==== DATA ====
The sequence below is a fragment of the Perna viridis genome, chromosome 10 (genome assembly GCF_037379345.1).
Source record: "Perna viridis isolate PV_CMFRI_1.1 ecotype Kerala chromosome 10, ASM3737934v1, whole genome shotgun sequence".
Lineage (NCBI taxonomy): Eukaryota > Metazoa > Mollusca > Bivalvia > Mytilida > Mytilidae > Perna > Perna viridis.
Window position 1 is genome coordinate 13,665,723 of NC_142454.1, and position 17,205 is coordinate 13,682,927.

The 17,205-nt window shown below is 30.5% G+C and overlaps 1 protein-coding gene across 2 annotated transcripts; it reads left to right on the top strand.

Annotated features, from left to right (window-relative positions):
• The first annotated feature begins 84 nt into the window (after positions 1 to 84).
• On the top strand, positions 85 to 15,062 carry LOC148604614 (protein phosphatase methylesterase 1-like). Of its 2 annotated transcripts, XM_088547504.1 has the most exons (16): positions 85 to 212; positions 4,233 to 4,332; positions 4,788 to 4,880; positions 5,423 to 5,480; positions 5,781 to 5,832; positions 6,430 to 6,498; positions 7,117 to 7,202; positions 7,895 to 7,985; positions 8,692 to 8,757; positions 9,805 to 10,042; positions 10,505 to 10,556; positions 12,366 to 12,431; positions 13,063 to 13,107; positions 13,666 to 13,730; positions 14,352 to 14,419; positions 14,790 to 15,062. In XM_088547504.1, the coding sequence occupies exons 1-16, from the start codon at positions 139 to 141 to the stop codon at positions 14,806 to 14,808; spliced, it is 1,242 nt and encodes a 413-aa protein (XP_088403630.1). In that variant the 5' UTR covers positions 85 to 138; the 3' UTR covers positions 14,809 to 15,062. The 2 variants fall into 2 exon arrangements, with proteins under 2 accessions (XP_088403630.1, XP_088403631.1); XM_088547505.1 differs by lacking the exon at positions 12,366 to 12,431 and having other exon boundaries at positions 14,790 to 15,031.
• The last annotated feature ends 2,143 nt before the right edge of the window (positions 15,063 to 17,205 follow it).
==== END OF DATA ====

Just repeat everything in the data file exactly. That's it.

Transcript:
The sequence below is a fragment of the Perna viridis genome, chromosome 10 (genome assembly GCF_037379345.1).
Source record: "Perna viridis isolate PV_CMFRI_1.1 ecotype Kerala chromosome 10, ASM3737934v1, whole genome shotgun sequence".
Lineage (NCBI taxonomy): Eukaryota > Metazoa > Mollusca > Bivalvia > Mytilida > Mytilidae > Perna > Perna viridis.
Window position 1 is genome coordinate 13,665,723 of NC_142454.1, and position 17,205 is coordinate 13,682,927.

The 17,205-nt window shown below is 30.5% G+C and overlaps 1 protein-coding gene across 2 annotated transcripts; it reads left to right on the top strand.

Annotated features, from left to right (window-relative positions):
• The first annotated feature begins 84 nt into the window (after positions 1 to 84).
• On the top strand, positions 85 to 15,062 carry LOC148604614 (protein phosphatase methylesterase 1-like). Of its 2 annotated transcripts, XM_088547504.1 has the most exons (16): positions 85 to 212; positions 4,233 to 4,332; positions 4,788 to 4,880; positions 5,423 to 5,480; positions 5,781 to 5,832; positions 6,430 to 6,498; positions 7,117 to 7,202; positions 7,895 to 7,985; positions 8,692 to 8,757; positions 9,805 to 10,042; positions 10,505 to 10,556; positions 12,366 to 12,431; positions 13,063 to 13,107; positions 13,666 to 13,730; positions 14,352 to 14,419; positions 14,790 to 15,062. In XM_088547504.1, the coding sequence occupies exons 1-16, from the start codon at positions 139 to 141 to the stop codon at positions 14,806 to 14,808; spliced, it is 1,242 nt and encodes a 413-aa protein (XP_088403630.1). In that variant the 5' UTR covers positions 85 to 138; the 3' UTR covers positions 14,809 to 15,062. The 2 variants fall into 2 exon arrangements, with proteins under 2 accessions (XP_088403630.1, XP_088403631.1); XM_088547505.1 differs by lacking the exon at positions 12,366 to 12,431 and having other exon boundaries at positions 14,790 to 15,031.
• The last annotated feature ends 2,143 nt before the right edge of the window (positions 15,063 to 17,205 follow it).